Metal Filament Light Bulb
First experiments with electricity to produce light was carried out in the early 19th century. By the end of the 1900's, only the Edison carbon-fiber lamp had sufficient durability. This has been used successfully in the public and private sector, if the infrastructure was available (electrical supply). But had in comparison with the gas mantle or Welsbach mantle lamp a much worse light intensity and quality of light.
Auer as a visionary realized that the future belonged to the electric light. The carbon filament lamp could technically hardly be further improved and was protected by patents. He expected the solution in a metal filament lamp, which promised better mechanical stability and above all by a higher annealing temperature better efficiency and better light in terms of light color and brightness. Therefore, he started his research on the metal filament lamp already while the gas mantle light just earned its technical and economic successes.
Auer was looking for a material that was electrically conductive and chemically inert. Above all, it should have the highest possible melting point. That's why he chose the Osmium. At about 3100 ° C this had the highest melting point of all known metals. However, it quickly became apparent that the very brittle material was extremely difficult to process into a very thin wire. With his innate perseverance, determination and a certain fearlessness (as a chemical compound, the Osmium is very poisonous) he began to search for an economically suitable manufacturing process. In this context, he appeared as a pioneer in powder metallurgy (a manufacturing process of metallurgy) in appearance.. The manufacturing processes of powder metallurgy allow the production of compact metals and fittings without having to melt the raw materials. Carl Auer von Welsbach carried out countless experiments and in 1898 patented the "Paste" process, which became world famous.
Finely ground osmium powder and some sugar solution were mixed to a soft paste, pressed through a die and made uniformly about 0.1 mm thick filaments. After drying and annealing, a pure, porous osmium wire remained. The experiments and the start of production took place in the Atzgersdorf factory of the "Österreichische Gasglühlichtgesellschaft". From 1906 to 1988, the OSRAM incandescent lamps were manufactured here in what is now Vienna's Liesing district. In Treibach, an osmium plant was quickly set up, in which the production of the osmium filaments and also further research was advanced. Auer showed the first fully developed experimental lamps to the shareholders of the "German Gasglühgesellschaft Aktiengesellschaft" (Degea, DGA) on 23 January 1901.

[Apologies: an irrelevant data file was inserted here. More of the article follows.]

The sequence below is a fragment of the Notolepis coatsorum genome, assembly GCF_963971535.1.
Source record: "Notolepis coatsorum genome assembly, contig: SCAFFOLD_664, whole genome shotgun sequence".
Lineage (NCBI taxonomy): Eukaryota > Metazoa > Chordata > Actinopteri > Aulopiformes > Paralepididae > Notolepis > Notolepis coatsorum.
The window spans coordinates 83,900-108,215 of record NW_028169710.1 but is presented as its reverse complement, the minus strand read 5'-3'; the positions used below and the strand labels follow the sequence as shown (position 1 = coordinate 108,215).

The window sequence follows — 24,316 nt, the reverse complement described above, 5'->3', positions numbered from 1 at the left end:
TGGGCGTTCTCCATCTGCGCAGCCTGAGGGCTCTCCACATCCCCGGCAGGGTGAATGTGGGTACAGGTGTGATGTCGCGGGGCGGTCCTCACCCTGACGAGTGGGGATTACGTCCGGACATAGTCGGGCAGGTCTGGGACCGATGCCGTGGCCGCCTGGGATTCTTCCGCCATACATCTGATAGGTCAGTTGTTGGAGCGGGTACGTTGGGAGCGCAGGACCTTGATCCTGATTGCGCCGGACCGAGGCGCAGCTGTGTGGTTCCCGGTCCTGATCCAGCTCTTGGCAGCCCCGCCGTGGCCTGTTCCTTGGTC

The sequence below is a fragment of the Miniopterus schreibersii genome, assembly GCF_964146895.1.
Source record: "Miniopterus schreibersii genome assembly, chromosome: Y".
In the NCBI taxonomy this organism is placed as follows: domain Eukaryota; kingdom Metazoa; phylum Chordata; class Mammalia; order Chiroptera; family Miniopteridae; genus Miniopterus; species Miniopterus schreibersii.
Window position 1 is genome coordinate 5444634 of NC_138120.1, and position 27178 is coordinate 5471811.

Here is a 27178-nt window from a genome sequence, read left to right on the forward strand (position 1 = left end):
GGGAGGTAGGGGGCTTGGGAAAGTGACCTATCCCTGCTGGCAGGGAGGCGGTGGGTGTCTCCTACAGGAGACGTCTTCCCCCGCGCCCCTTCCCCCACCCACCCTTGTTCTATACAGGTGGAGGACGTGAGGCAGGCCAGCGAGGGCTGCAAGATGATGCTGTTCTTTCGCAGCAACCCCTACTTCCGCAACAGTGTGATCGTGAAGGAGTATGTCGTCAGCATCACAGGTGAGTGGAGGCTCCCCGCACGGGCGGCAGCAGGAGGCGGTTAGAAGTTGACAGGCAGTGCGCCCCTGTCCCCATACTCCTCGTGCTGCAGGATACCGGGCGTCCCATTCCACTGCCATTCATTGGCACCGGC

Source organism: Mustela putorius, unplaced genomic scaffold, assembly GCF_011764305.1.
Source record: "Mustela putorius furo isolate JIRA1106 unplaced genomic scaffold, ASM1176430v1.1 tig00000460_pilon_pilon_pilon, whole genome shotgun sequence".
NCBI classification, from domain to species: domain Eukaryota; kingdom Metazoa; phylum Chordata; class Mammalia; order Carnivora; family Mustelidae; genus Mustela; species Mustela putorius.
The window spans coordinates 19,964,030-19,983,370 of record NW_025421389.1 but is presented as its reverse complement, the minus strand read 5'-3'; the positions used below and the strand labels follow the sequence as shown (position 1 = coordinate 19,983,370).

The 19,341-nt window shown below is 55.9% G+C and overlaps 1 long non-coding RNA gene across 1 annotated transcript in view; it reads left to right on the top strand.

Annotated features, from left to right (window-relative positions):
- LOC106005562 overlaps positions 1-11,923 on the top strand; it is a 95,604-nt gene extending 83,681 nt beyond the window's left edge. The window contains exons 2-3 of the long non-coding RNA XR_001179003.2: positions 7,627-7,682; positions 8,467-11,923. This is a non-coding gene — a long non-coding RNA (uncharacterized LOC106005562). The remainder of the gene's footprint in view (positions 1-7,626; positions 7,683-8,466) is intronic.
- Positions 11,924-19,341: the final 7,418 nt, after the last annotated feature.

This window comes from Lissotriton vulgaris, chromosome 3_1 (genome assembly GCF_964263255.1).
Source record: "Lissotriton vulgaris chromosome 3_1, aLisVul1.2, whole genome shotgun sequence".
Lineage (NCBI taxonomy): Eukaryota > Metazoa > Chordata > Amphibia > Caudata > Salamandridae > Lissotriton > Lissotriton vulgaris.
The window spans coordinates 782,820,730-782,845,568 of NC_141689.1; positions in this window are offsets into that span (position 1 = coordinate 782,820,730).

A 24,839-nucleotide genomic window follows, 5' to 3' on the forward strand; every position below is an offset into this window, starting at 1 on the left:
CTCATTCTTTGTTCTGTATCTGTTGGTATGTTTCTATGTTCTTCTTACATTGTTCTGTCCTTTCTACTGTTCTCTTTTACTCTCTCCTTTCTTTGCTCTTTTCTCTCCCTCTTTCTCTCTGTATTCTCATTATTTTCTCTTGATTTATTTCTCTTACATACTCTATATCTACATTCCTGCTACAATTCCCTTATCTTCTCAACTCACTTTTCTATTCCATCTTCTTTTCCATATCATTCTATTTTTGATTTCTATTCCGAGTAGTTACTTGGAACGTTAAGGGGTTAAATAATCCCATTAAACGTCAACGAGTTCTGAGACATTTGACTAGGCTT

The osmium lamp showed in practical operation in comparison to a carbon filament lamp, above all, a much better efficiency (about 3 times the light output). The life was more than 1000 hours and was therefore very good. 1905 cost an osmium lamp with today's currency approx. 24 € and a carbon thread lamp approx. 3 €. It is also interesting, however, that the Auer Company bought back a burnt-out osmium lamp at the price of about € 4.50 - the osmium is very rare and therefore only limited available and expensive.
In the background, the laboratory of Auer and competitors continued to research to improve the production of light. Especially on the metal filament incandescent lamp, where above all other high melting point metals (e.g., tantalum) have been tested and used. Ultimately, the error of the literature was recognized and Tungsten identified as the metal with the highest melting point and from about 1906 used as the most suitable material for filaments. On April 17, 1906, the trademark OSRAM was registered as a word mark for "electric incandescent and arc light lamps by the Auer Society (German Gasglühlicht-Anstalt, DGA) at the Imperial Patent Office in Berlin. The Auer Company together with AEG and Siemens & Halske founded OSRAM G.m.b.H. & KG - in 1919 she started her business.
OSRAM = Blend word from OSmium - wolfRAM
Carl Auer von Welsbach made the decisive scientific contribution to the development of the metal filament lamp. Until 1913, only his powder metallurgy paste method was used. The economic success of the Auer-Oslampe was not very significant considering the high development costs and the short marketability of only about 5 years. Further profit after the introduction of tungsten as filament remained Auer refused, since he had specified in the patent expressly only osmium.